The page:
I thank both Deputy Ó Broin and Deputy Mitchell for raising this issue and for putting forward constructive proposals regarding it.
As we are all aware, last night Dublin city councillors voted by 48 votes to 14 not to transfer lands at Oscar Traynor Road as part of a development agreement to deliver 853 homes on the site. That was a democratic decision of the local authority members. If I may, I would like to provide the House with some context on this matter, as I understand it. This site has been vacant since the late 1970s and had long been prioritised for housing development by the council via its housing land initiative, as was mentioned by Deputy Ó Broin, together with sites at O'Devaney Gardens and Emmet Road, Inchicore.
The approach and tenure mix for the delivery of homes on the site had been progressed by the council on the basis of 50% of the homes being private, 30% social and 20% affordable, that is, 428, 253 and 172 homes, respectively. This approach had been agreed by the council's housing strategic policy committee in 2016 and by the full plenary council in January 2017 by 58 votes to four. The council executive confirmed its view to the council members, in advance of its vote last night, that an exhaustive process has been undertaken in recent years and the delivery model, itself agreed by councillors, was considered the most effective way to develop the site, both in terms of mixed tenure and from a financial perspective. The executive outlined the complexity of bringing such a large-scale site to this point given the specific resources and expertise required, which the council does not have on an in-house basis. It also pointed out the substantial legal, planning and, above all, financial risks associated with undertaking a development of this scale.
The council's executive confirmed that, using the leverage afforded by State-owned lands, it proposed entering into a comprehensive development agreement with the preferred bidder. In addition to the value of the land being reflected in the reduced cost of the works, Dublin City Council would have received payment of the sum of €14 million from the developer as part of the public procurement process, with strict conditions around planning and development, including a commitment to facilitate local employment. This money would be invested in the city with a significant portion of it ring-fenced for the Oscar Traynor Road environs.
In deciding not to progress with this proposal, the council executive has suggested that the delivery of homes in Oscar Traynor Road may now be set back for quite some time. There was a comment from Mr. Brendan Kenny reported in today's edition of The Irish Times that the delay could perhaps be up to eight years. This would be most regrettable, especially in view of the fact that this area has the highest social housing waiting list in the State. One point on which we can all agree is that given the time spent by the council on progressing this site to date, it is critical that it is developed for housing as soon as possible.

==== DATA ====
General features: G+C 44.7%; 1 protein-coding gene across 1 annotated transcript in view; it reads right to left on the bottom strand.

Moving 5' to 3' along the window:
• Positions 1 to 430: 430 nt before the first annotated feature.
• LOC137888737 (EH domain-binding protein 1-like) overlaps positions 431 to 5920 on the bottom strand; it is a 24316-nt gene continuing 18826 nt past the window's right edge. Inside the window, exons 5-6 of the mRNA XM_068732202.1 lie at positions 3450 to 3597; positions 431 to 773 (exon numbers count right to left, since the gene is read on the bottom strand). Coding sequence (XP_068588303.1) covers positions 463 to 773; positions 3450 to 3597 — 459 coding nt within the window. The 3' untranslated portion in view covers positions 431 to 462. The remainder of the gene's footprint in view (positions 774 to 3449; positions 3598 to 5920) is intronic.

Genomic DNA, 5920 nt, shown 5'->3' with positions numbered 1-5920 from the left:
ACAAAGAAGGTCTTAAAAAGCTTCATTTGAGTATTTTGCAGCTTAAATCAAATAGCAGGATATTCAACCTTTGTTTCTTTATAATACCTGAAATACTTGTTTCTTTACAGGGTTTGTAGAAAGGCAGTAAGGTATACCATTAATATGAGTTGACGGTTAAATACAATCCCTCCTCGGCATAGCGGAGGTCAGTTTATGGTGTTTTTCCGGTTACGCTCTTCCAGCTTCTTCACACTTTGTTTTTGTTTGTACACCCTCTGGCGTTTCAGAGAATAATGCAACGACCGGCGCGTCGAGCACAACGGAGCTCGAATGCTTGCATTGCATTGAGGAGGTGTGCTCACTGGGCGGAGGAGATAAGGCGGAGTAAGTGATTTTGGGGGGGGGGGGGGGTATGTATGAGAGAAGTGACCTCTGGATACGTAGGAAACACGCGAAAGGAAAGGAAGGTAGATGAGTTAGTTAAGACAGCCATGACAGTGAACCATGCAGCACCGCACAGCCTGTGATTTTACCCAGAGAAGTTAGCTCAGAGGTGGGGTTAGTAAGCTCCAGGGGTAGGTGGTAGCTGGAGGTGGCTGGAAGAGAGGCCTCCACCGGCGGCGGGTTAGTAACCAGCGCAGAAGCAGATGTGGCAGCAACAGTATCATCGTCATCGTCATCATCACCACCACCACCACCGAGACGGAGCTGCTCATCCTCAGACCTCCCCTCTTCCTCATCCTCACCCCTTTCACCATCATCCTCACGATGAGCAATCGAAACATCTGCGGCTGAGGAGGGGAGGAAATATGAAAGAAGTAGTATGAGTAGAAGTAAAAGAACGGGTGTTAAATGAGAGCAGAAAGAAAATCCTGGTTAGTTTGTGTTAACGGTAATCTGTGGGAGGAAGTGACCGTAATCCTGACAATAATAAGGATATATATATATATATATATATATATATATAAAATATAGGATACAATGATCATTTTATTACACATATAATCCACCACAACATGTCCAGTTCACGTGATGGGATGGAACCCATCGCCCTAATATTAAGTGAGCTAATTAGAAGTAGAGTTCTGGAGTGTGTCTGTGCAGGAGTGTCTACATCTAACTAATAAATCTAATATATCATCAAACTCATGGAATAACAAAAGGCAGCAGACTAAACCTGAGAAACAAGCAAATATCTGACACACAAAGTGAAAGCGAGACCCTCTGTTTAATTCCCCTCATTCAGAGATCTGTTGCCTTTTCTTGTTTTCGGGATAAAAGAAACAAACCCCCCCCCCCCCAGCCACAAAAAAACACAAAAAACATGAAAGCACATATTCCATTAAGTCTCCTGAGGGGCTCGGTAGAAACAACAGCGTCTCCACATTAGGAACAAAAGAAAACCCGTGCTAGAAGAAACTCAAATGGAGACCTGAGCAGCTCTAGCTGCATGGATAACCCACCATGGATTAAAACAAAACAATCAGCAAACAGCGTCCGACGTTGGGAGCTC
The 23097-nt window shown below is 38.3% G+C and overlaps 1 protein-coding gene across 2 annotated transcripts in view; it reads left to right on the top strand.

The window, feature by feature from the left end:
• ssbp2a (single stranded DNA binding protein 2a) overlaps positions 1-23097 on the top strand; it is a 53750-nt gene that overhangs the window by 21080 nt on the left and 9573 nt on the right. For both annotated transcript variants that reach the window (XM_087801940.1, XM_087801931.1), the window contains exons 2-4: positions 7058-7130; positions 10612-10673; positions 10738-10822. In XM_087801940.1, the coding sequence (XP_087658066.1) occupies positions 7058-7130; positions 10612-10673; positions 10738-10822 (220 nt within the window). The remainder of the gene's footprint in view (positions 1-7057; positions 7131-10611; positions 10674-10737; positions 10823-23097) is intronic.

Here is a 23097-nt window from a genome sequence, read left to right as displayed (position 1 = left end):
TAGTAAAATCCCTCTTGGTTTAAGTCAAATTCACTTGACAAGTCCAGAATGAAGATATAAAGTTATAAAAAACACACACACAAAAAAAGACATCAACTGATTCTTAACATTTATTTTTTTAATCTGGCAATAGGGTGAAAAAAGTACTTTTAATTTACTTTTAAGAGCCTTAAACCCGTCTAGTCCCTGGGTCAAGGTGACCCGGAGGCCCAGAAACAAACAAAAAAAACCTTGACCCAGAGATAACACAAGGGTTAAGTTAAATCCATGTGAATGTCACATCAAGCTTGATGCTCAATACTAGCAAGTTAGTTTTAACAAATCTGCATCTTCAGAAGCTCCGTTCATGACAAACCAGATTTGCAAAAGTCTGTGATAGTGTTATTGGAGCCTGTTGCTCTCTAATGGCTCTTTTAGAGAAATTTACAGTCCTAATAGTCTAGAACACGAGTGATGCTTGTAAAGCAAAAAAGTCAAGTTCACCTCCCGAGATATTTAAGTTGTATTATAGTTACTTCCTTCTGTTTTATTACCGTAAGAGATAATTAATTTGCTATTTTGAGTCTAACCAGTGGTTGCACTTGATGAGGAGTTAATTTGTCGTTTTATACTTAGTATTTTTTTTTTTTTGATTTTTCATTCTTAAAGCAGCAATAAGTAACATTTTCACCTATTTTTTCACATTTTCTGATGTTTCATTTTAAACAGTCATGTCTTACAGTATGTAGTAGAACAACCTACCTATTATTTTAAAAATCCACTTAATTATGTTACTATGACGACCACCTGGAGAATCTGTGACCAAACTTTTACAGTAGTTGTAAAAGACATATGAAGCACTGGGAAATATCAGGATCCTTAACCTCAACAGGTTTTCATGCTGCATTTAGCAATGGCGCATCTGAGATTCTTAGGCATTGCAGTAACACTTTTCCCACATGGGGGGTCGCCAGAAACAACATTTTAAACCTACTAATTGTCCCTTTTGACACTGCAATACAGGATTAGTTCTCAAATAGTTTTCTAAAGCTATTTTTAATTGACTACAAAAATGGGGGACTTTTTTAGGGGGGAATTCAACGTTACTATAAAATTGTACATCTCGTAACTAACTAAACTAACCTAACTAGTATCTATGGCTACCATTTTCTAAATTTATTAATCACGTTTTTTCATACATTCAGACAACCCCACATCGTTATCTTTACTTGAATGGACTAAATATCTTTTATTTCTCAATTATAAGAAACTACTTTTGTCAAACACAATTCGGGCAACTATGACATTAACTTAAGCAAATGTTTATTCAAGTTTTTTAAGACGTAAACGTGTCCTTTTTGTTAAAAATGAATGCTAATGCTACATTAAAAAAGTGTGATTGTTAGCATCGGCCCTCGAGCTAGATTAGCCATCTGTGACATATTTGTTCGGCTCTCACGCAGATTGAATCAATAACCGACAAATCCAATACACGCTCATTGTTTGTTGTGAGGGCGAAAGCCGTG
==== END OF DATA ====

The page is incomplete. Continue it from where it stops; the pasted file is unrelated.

Five months ago, we launched the programme for Government, which includes a range of commitments, including the prioritisation of increased supply of public, social, and affordable homes; to increase the social housing stock by more than 50,000, with an emphasis on new builds; to progress a State-backed affordable home purchase scheme to promote home ownership and; to ensure that local authorities are essential to the delivery of housing.
The Government has since backed these objectives in budget 2021, with €3.3 billion being made available for the delivery of housing programmes. This overall investment will see the social housing needs of over 28,500 households being met in 2021. This includes 12,750 new social homes to be delivered through build, acquisition and leasing programmes. Capital funding of €468 million was specifically provided to cover affordability measures including: a new national affordable purchase shared equity scheme; a new cost-rental equity loan facility to help deliver cost rental homes; and services sites funding.
My Department is working with local authorities, approved housing bodies and other key stakeholders towards the expansion and acceleration of delivery of social and affordable housing. My Department has consistently supported Dublin City Council's efforts to advance proposals, including funding the cost of all the 253 social homes on the site. In addition, at up to €50,000 per home, serviced site funding of up to €8.6 million was made available to the council to help subvent the delivery costs of the more affordable homes. My Department remains ready to support the council to deliver this important strategic site.